By Sioux City Journal
Nearly 70 percent of Iowans support legislation requiring voters to present a form of identification, according to a recent TIR-Voter/Consumer Research Poll. Only 29 percent somewhat or strongly oppose such rules.
As we’ve written in this space before, it is clear to us that Iowa is ready for a voter I.D. law. Not only do the majority of Iowans support it, requiring voters to present some form of identification at the polls just makes sense.
We don’t buy the argument that a larger number of voters can’t gain access to some form of legal identification. For those who can’t, a fair and equitable law would allow for some exceptions that could require a signed affidavit and other measures. In short, a voter I.D. law can be constructed in a way that does not discourage or prevent anyone from voting.
We know Iowa Secretary of State Matt Schultz agrees with us, and we are confident he and the Legislature could work out a reasonable bill if everyone sat down at the table willing to do so. Unfortunately, Schultz has turned a reasonable, principled position into a political sideshow that threatens to derail his efforts, irreparably damaging his own cause.
Democrats and others who oppose voter I.D. laws have tried to combat the move by claiming such legislation is a solution in search of a problem. They believe little to no voter fraud exists. Statistically, they are correct, but that argument against voter I.D. simply isn’t logically sound.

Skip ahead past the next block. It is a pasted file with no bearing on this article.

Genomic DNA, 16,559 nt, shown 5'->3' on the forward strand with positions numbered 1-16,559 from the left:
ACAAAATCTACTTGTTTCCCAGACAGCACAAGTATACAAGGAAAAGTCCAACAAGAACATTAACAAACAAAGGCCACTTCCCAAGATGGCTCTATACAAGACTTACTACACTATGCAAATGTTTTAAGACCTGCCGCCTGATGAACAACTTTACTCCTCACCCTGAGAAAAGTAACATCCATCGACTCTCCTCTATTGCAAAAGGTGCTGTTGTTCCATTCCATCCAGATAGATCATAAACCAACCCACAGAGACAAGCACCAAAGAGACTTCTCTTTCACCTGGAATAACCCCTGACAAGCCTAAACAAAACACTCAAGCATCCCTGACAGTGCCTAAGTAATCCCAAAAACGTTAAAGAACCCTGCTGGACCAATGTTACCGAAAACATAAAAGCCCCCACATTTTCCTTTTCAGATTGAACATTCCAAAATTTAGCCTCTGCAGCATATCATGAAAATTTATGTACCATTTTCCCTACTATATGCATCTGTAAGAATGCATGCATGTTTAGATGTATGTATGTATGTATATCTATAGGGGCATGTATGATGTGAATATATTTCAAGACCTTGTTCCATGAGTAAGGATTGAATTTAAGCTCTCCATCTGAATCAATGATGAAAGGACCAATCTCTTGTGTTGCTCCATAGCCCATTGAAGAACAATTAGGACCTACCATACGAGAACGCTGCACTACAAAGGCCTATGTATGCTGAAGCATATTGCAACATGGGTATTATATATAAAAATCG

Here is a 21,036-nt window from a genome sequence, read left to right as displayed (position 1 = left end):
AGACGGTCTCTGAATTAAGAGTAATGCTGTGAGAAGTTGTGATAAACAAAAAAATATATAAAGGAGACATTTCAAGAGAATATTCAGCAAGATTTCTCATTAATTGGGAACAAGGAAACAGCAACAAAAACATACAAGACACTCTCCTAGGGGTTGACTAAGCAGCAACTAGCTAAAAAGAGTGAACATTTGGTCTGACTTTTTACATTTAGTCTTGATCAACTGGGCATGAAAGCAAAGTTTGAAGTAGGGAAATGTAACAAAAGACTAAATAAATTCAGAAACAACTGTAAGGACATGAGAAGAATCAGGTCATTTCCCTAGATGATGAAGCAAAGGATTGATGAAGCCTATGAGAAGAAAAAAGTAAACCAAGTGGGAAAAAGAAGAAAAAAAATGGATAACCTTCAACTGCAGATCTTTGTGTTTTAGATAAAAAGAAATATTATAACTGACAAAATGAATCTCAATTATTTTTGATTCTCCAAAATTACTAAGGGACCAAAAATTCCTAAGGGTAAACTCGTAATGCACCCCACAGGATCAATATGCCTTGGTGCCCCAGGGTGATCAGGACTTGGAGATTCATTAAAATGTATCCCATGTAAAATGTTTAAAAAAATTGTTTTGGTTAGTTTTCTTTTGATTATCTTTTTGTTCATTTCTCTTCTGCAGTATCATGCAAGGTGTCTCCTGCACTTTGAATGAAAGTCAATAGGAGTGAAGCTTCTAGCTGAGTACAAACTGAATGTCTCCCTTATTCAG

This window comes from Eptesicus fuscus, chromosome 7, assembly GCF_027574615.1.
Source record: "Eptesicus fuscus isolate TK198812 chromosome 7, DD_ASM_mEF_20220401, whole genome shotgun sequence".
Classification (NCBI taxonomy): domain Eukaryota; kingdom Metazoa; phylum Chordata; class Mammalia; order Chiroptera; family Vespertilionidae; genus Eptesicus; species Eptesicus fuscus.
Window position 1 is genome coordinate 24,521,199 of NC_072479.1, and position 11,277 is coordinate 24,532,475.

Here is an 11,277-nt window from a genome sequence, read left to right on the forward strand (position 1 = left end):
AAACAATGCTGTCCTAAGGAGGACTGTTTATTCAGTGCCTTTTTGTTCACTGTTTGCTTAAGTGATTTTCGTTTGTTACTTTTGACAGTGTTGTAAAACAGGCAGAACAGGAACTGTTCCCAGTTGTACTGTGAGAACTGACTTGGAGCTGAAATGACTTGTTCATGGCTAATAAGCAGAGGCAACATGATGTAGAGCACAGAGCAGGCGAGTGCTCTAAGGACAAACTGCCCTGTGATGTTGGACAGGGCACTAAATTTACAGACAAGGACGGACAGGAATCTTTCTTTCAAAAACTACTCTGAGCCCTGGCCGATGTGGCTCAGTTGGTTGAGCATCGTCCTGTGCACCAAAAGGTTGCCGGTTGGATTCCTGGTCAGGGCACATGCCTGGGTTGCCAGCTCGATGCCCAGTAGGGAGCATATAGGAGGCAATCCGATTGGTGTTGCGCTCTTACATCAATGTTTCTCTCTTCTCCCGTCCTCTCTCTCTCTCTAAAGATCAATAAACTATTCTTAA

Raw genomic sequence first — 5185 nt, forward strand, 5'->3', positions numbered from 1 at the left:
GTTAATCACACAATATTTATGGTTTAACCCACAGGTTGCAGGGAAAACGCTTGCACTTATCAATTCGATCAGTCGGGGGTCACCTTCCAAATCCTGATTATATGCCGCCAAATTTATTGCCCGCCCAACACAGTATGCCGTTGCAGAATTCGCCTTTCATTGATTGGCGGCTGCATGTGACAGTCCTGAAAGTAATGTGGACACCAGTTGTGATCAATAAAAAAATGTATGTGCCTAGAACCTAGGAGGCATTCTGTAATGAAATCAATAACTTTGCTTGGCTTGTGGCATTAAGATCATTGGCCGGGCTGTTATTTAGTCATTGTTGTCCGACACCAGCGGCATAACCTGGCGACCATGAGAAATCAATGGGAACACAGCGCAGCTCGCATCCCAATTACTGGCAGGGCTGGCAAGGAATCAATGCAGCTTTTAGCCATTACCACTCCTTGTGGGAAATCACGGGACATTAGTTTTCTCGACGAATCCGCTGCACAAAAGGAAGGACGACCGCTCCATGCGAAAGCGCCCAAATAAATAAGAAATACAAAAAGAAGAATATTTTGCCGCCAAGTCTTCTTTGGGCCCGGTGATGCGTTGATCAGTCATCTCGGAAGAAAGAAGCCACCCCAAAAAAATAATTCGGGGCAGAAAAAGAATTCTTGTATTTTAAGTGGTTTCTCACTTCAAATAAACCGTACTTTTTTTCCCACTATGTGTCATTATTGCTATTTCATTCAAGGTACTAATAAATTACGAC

Instead of dismissing it and focusing on a common-sense campaign with which most Iowans agree, however, Schultz took the bait and went off the deep end. He has used federal Help America Vote Act funds to pay for a probe of alleged voter fraud in Iowa, enlisting an Iowa Division of Criminal Investigation agent to pursue what appears to us to be a purely political agenda.
The few charges that have been filed, and later trumpeted in press releases, have done little to persuade anyone that voter fraud is a pervasive problem in Iowa. If anything, Schultz, through what we view as nakedly political activity, has played into the hands of Democratic opponents who argue his real agenda is to keep likely Democratic voters (seniors, the poor, minorities) away from the polls.
When Iowa Sen. Tom Courtney, a Democrat, held a press conference to question the use of federal funds to pursue voter fraud, Schultz blasted him (ironically) by claiming Courtney was engaging in “political grandstanding.”
“Shame on Tom Courtney for trying to block criminal investigations into voter fraud and election misconduct,” Schultz said in a released statement.
We haven’t heard much from Schultz since that early October dustup. We hope that means others who support voter I.D. laws have taken him aside and helped him understand his rhetoric and actions are hurting, not helping, the cause.While we admire passion and fire in our elected officials, Schultz would be wise to turn the volume down a notch and return to the common-sense approach that will help get such legislation passed.